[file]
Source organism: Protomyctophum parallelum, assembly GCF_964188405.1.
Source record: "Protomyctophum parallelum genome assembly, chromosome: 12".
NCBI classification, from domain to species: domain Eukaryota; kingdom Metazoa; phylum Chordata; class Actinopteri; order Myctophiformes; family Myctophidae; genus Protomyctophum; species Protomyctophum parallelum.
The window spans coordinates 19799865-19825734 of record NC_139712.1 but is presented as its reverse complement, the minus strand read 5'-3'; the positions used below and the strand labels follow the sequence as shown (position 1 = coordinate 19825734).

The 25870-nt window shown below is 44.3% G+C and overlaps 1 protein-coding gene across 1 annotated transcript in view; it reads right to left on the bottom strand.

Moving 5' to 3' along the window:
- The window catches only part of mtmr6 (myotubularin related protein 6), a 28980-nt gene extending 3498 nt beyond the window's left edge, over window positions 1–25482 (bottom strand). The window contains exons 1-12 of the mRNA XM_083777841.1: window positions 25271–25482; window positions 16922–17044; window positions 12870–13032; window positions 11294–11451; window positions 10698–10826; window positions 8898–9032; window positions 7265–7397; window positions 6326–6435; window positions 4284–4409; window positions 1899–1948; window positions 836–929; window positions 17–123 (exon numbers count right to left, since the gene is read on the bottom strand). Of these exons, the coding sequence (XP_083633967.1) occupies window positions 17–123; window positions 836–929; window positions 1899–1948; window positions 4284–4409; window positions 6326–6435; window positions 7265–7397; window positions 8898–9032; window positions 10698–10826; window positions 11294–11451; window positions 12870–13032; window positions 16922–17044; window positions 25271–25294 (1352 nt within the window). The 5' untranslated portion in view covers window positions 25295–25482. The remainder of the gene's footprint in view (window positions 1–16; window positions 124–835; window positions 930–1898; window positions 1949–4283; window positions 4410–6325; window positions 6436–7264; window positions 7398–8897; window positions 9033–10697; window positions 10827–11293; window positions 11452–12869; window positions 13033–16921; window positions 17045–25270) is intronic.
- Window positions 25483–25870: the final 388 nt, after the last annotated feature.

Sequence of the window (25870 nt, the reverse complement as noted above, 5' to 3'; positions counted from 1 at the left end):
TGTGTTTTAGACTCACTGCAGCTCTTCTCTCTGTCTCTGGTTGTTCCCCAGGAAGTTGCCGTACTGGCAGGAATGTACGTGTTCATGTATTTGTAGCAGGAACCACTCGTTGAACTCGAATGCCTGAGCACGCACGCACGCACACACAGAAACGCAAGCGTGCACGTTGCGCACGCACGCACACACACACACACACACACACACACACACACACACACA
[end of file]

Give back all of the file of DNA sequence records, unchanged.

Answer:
Source organism: Protomyctophum parallelum, assembly GCF_964188405.1.
Source record: "Protomyctophum parallelum genome assembly, chromosome: 12".
NCBI classification, from domain to species: domain Eukaryota; kingdom Metazoa; phylum Chordata; class Actinopteri; order Myctophiformes; family Myctophidae; genus Protomyctophum; species Protomyctophum parallelum.
The window spans coordinates 19799865-19825734 of record NC_139712.1 but is presented as its reverse complement, the minus strand read 5'-3'; the positions used below and the strand labels follow the sequence as shown (position 1 = coordinate 19825734).

The 25870-nt window shown below is 44.3% G+C and overlaps 1 protein-coding gene across 1 annotated transcript in view; it reads right to left on the bottom strand.

Moving 5' to 3' along the window:
- The window catches only part of mtmr6 (myotubularin related protein 6), a 28980-nt gene extending 3498 nt beyond the window's left edge, over window positions 1–25482 (bottom strand). The window contains exons 1-12 of the mRNA XM_083777841.1: window positions 25271–25482; window positions 16922–17044; window positions 12870–13032; window positions 11294–11451; window positions 10698–10826; window positions 8898–9032; window positions 7265–7397; window positions 6326–6435; window positions 4284–4409; window positions 1899–1948; window positions 836–929; window positions 17–123 (exon numbers count right to left, since the gene is read on the bottom strand). Of these exons, the coding sequence (XP_083633967.1) occupies window positions 17–123; window positions 836–929; window positions 1899–1948; window positions 4284–4409; window positions 6326–6435; window positions 7265–7397; window positions 8898–9032; window positions 10698–10826; window positions 11294–11451; window positions 12870–13032; window positions 16922–17044; window positions 25271–25294 (1352 nt within the window). The 5' untranslated portion in view covers window positions 25295–25482. The remainder of the gene's footprint in view (window positions 1–16; window positions 124–835; window positions 930–1898; window positions 1949–4283; window positions 4410–6325; window positions 6436–7264; window positions 7398–8897; window positions 9033–10697; window positions 10827–11293; window positions 11452–12869; window positions 13033–16921; window positions 17045–25270) is intronic.
- Window positions 25483–25870: the final 388 nt, after the last annotated feature.

Sequence of the window (25870 nt, the reverse complement as noted above, 5' to 3'; positions counted from 1 at the left end):
TGTGTTTTAGACTCACTGCAGCTCTTCTCTCTGTCTCTGGTTGTTCCCCAGGAAGTTGCCGTACTGGCAGGAATGTACGTGTTCATGTATTTGTAGCAGGAACCACTCGTTGAACTCGAATGCCTGAGCACGCACGCACGCACACACAGAAACGCAAGCGTGCACGTTGCGCACGCACGCACACACACACACACACACACACACACACACACACACACA